Water, Sanitation and Hygiene

Without the basic needs of clean water, toilets and good hygiene, the lives of children are at risk

UNICEF Niger/Dicko


Surrounded by the vast Sahara desert, Niger experiences intense droughts, poor soil conditions and the gradual spread of the desert.

Floods and epidemics are common in urban areas because of the lack of adequate infrastructure and systems to treat waste water and properly manage sewage sludge. 

Access to public services like safe drinking water and household sanitation is still limited despite some progress.

The use of clean drinking water improved from 34 per cent in 1990 to 58 per cent in 2015, however, open defecation – one of the most unsanitary hygiene practices where fields, bushes, forests, streams, rivers and other open spaces are used as toilets – is still practiced by 71 per cent of the population. Diarrhea, a water-borne illness, is the second biggest killer of children in Niger.


UNICEF supports the Government and municipalities to improve access to safe drinking water, hygiene and sanitation for vulnerable families and children, and to reduce the country’s high levels of open defecation.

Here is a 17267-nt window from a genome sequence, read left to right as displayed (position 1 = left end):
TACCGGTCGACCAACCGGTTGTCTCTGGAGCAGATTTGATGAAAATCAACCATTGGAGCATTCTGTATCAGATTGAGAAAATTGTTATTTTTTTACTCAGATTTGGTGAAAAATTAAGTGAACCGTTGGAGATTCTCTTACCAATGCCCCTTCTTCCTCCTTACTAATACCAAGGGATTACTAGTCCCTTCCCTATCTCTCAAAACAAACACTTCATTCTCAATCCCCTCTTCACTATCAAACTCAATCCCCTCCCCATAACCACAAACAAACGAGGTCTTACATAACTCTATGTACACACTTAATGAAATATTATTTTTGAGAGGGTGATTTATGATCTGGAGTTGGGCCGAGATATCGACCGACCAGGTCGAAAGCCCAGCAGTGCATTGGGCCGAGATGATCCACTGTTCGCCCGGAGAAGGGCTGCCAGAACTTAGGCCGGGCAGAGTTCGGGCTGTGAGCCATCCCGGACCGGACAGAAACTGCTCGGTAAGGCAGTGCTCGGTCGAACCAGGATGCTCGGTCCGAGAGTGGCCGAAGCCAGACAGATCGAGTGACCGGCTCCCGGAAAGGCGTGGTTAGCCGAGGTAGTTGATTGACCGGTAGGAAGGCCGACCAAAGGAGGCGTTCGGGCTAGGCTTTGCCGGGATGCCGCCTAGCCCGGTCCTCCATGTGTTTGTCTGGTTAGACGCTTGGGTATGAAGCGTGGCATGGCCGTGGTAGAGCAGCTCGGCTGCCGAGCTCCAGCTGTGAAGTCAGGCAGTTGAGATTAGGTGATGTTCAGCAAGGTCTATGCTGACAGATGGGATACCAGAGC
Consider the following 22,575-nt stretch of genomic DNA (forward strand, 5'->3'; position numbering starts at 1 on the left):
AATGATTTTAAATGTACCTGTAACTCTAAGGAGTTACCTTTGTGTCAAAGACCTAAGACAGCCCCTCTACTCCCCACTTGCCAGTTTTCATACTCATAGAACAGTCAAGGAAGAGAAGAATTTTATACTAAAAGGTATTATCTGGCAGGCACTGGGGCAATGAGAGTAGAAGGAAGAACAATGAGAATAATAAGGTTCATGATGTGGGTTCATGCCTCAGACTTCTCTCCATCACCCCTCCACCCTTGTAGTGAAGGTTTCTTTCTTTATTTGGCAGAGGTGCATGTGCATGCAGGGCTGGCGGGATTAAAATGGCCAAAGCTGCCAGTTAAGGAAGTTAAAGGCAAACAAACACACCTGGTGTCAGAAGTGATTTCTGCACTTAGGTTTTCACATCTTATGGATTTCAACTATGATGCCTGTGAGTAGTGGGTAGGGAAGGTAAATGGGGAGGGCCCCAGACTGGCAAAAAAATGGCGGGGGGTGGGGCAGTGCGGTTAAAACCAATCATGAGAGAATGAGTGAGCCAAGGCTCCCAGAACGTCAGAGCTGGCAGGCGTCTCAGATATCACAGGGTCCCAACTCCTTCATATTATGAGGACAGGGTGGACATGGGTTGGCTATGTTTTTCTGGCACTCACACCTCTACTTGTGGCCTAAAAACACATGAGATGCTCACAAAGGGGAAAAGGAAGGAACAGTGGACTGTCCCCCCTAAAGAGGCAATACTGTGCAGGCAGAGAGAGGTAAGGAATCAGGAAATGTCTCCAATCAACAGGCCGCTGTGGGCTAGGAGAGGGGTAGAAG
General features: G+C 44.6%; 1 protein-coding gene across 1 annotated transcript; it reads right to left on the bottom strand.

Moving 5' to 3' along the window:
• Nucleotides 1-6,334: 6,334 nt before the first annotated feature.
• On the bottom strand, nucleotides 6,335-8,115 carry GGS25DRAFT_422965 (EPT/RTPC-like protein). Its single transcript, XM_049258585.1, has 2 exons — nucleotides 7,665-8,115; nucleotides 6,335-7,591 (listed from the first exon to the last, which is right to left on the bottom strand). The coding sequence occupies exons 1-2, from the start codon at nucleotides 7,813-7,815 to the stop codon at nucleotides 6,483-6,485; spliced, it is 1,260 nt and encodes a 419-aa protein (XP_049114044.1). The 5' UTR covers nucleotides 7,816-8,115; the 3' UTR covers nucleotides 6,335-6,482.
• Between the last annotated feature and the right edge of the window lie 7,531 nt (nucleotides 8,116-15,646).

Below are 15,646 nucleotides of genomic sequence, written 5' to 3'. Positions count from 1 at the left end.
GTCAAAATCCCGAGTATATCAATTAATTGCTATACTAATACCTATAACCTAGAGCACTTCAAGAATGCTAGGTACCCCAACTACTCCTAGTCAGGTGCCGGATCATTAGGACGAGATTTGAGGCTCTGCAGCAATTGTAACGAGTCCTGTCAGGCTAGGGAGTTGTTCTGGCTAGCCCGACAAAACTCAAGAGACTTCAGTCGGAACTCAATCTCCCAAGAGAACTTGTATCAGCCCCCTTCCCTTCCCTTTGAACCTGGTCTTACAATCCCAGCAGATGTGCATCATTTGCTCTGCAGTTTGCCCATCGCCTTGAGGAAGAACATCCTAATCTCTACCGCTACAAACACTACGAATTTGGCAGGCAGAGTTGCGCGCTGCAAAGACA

This is done by helping the water and sanitation sector to develop a strategy, coordination mechanism, an effective monitoring and evaluation system and stronger capacity.

At service delivery level, UNICEF works with partners to bring clean water and adequate sanitation to schools, health centres and communities, including in emergency situations.

UNICEF also helps children, families, teachers, health workers and communities change their behaviour and improve hygiene practices and sanitation conditions.

“We have toilets at my place and I am very glad that we do. It’s dirty seeing people defecate around the village” Aminata, 11 years.



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